Perhaps the most important lesson from fractal models is the emphasis on the power-law correlations that are observed in the physical structure of soil. These on their own cannot be regarded as proof that the structure is fractal, and indeed the measurement of the fractal properties of soil is fraught with difficulties (22). Further evidence is required, and this relates to the origins of the underlying power-law structural correlations. Therefore progress requires that we move from the static picture of soil structure that has predominated in the literature to one that embraces the dynamic properties. Interestingly, this picture points to the fundamental importance of the interaction between the physical and biological processes in soil.

System Dynamics

The prevailing understanding of the origin of soil structure emphasizes the different forces that dominate at different scales. At the molecular scale, aggregated structures such as clay platelets are dominated by electrostatic and van der Waal forces. At progressively larger scales, aggregation is dominated by soil microbes, such as fungi and bacteria either exuding glue-like substances or acting as reinforcement rods through the soil matrix, or roots acting to bind soil aggregates and particles together. This view formed the conceptual model of Tisdall and Oades (23) and has been consistently misinterpreted as providing evidence for the existence of discreet, experimentally manipulative aggregates rather than as a qualitative description of the aggregated hierarchical nature of the soil system in terms of the linkages between the architecture of the habitat and biological functioning. Over the past decade, this conceptual model has been used as an excuse to develop a wide variety of tests that purport to quantify the stability of soil ecosystems (24, 25) but in reality tell us little about the functioning of soil and more about the tests used (26). Nevertheless it does implicate microbial activity in the genesis of soil structure and provides us with a basis of a conceptual model for the dynamics of the soil-microbe complex.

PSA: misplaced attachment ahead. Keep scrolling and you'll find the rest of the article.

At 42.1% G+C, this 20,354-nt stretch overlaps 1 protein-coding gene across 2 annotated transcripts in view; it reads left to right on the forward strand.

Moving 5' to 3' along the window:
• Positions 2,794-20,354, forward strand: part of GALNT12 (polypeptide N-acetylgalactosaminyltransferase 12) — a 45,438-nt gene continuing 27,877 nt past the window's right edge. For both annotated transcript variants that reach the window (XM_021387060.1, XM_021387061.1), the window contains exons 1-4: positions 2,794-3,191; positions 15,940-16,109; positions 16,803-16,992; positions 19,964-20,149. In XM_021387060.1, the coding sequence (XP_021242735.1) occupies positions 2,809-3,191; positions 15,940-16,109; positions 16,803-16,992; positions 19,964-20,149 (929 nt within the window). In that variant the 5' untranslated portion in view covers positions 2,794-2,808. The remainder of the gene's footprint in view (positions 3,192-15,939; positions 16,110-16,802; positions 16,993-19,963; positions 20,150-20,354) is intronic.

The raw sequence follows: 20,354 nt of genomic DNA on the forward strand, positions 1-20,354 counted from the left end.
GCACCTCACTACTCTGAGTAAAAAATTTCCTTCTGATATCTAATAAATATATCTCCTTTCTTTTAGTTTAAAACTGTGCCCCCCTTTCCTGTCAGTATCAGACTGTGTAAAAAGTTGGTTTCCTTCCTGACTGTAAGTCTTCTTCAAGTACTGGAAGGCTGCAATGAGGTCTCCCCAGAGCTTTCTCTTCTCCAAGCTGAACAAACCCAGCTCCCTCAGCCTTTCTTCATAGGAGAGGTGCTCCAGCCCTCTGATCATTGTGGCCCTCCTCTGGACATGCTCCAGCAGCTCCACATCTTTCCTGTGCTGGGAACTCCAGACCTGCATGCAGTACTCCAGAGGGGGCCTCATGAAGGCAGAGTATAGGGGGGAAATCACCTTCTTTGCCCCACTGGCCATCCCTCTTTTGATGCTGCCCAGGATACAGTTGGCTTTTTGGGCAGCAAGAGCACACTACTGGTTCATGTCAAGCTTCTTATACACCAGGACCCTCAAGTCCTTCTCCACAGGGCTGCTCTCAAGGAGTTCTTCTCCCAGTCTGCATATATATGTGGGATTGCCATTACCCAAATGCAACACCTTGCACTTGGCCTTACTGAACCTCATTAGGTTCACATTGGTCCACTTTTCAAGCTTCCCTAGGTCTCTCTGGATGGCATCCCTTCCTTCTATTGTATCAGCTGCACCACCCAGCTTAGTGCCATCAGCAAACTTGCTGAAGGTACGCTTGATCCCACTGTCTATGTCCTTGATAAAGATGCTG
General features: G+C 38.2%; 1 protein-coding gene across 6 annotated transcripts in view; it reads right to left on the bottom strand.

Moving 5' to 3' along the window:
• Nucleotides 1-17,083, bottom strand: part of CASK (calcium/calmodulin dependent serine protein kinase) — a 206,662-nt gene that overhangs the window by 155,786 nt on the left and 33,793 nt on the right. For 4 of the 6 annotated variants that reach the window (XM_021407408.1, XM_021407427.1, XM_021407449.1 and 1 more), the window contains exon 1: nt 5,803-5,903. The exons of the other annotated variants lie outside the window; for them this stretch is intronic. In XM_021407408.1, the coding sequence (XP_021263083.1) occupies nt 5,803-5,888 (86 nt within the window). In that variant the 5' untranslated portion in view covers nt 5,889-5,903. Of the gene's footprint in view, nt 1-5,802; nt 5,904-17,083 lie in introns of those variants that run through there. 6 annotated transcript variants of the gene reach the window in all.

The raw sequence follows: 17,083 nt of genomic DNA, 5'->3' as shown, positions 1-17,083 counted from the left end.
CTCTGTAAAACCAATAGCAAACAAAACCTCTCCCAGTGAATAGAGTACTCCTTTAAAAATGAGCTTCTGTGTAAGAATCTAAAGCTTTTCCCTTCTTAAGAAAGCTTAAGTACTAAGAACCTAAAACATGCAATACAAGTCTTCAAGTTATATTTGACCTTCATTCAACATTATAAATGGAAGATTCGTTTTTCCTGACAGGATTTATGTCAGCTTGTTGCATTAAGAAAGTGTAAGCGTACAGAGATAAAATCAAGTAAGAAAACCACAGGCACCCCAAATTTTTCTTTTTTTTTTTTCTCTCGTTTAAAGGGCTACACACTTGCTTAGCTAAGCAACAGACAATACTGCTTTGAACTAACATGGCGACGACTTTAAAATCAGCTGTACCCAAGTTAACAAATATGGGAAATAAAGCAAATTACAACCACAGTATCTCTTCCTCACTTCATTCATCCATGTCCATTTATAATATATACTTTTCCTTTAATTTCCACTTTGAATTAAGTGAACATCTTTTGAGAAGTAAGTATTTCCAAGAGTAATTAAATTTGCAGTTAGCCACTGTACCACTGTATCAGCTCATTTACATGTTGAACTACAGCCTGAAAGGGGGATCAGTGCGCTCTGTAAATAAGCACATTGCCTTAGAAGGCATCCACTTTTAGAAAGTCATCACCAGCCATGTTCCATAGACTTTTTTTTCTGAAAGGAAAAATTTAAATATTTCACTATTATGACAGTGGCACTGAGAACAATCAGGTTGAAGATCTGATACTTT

Aggregation processes have been studied in a wide range of contexts in physics, chemistry, and biology (27). These approaches have been exploited in a simple model for soil aggregation and in particular to study the role of microbial activity in affecting structural characteristics (28). This model incorporated the impact of microbial activity on structural genesis as a scale-dependent binding probability representing the relative weakness and smaller probability of microbially mediated binding at larger scale. Fractal-like power-law correlations in the aggregated structure were predicted. The results showed that, whereas mechanical restructuring and the particle size distribution of the primary particles are major determinants of soil structure as measured by the fractal dimension, microbial activity affected only the range over which fractal-like power-law correlations in structure emerged. This, combined with the scale dependency in the rate coefficients that is predicted by fractal models for soil structure, means that increased microbial activity would lead to changes in soil structure that would increase local oxygen diffusion rates. Thus changes in the environmental context that act to increase local microbial activity (e.g., the arrival of a biologically available solute) will result in a reorganization of the soil-microbe complex that facilitates further exploitation (Fig. 4). Structure continues to build up in this way until the context is changed (e.g., the resource is used up), whereupon the structure changes to one with correspondingly lower diffusion rates.